1 Division of Parasitic Diseases, National Center for Infectious Diseases, and International Health Program Office, Centers for Disease Control and Prevention, Atlanta, Georgia; University of Malawi School of Medicine and Ministry of Health, Blantyre, Malawi
Malaria infection is thought to be relatively infrequent in infants less than 90 days of age in sub-Saharan Africa. In a rural area of Malawi with intense malaria transmission, we examined the occurrence of malaria infection during infancy and risk factors for parasitemia in the first three months of life in the cohort of infants delivered to women in the Mangochi Malaria Research Project. Among 3,915 liveborn singleton infants, 3,432 (87.7%) were seen at least once during infancy (first 12 months of life); of these, malaria blood smear results were available on 2,649 (77.2%). Overall, in a cross-sectional analysis, 23.3% of infants at three months of age were infected with Plasmodium falciparum; this proportion increased to more than 30% during the high transmission season. By the age of 10 months, 60–80% of the infants were infected, depending on the season. Geometric mean parasite density increased each month after two months of age and plateaued at seven months of age. In a life-table analysis, the median time to acquisition of a positive smear was 199 days. Factors independently associated with smear positivity at < 4 months of age included visit during high transmission season (adjusted odds ratio [AOR] = 4.1), maternal smear positivity at the same visit (AOR = 3.5), history of infant fever in the previous two weeks (AOR = 2.8), birth during the rainy season (AOR = 1.7), low socioeconomic status (AOR = 1.6), and low maternal education (AOR = 1.5). The specificity of a recent fever history for malaria infection in early infancy was high (> 70%). Intervention strategies to reduce the risk of early infant infection need to be targeted toward mothers of infants at high risk.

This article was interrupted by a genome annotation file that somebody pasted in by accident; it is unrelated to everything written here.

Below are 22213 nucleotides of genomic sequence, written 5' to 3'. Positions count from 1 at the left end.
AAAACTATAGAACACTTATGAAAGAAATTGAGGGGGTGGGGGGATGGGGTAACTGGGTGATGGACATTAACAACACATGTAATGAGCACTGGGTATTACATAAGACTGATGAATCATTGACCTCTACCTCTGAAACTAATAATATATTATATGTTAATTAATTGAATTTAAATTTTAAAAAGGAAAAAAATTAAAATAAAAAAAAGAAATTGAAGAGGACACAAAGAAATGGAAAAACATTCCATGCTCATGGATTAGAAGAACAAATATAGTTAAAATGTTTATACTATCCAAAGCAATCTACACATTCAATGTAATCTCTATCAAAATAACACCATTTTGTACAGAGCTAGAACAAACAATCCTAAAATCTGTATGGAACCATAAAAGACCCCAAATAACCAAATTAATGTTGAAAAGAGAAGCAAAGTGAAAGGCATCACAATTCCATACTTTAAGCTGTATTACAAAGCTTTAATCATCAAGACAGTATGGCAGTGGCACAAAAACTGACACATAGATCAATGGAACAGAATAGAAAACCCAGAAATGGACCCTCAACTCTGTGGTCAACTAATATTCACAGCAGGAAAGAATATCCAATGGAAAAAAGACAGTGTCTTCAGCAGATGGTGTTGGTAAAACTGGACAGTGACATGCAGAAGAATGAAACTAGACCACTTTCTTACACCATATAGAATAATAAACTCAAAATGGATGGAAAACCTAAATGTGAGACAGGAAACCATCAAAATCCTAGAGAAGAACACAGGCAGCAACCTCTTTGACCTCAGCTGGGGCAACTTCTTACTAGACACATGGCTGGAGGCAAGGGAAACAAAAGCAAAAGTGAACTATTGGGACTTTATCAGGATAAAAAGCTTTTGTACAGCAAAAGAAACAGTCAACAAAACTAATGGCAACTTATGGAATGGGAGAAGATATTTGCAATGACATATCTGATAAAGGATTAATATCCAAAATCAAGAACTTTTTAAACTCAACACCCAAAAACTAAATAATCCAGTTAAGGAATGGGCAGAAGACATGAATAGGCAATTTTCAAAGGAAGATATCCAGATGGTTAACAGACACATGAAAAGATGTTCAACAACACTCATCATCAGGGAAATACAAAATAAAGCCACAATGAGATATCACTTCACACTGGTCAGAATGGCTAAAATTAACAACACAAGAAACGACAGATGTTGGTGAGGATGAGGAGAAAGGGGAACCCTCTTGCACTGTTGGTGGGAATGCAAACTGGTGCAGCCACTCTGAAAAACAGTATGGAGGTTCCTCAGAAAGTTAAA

Authors’ addresses: Laurence Slutsker, Foodborne and Diarrheal Diseases Branch, Division of Bacterial and Mycotic Diseases, Centers Disease Control and Prevention, Mailstop A-38, Atlanta, GA 30333. Charles O. Khoromana (deceased) and Alan Macheso, Ministry of Health, Blantyre, Malawi. Jack J. Wirima, University of Malawi School of Medicine and Ministry of Health, Blantyre, Malawi. Allen W Hightower, Division of Parasitic Diseases, Natural Center of Infectious Diseases, Centers for Disease Control and Prevention, Atlanta, GA 30333. Joel G. Breman, Division of International Training and Research, Fogarty International Center, National Institutes of Health, Building 31, Room B2C 39, Bethesda, MD 20892-2220. David L. Heymann, Emerging and Other Communicable Diseases Programme, World Health Organization, 1211 Geneva 27, Switzerland. Richard W. Steketee, Epidemiology Branch, National Center for HIV/AIDS, STD, and TB Prevention, Centers for Disease Control and Prevention, Mailstop E-45, 1600 Clifton Road, Atlanta, GA 30333.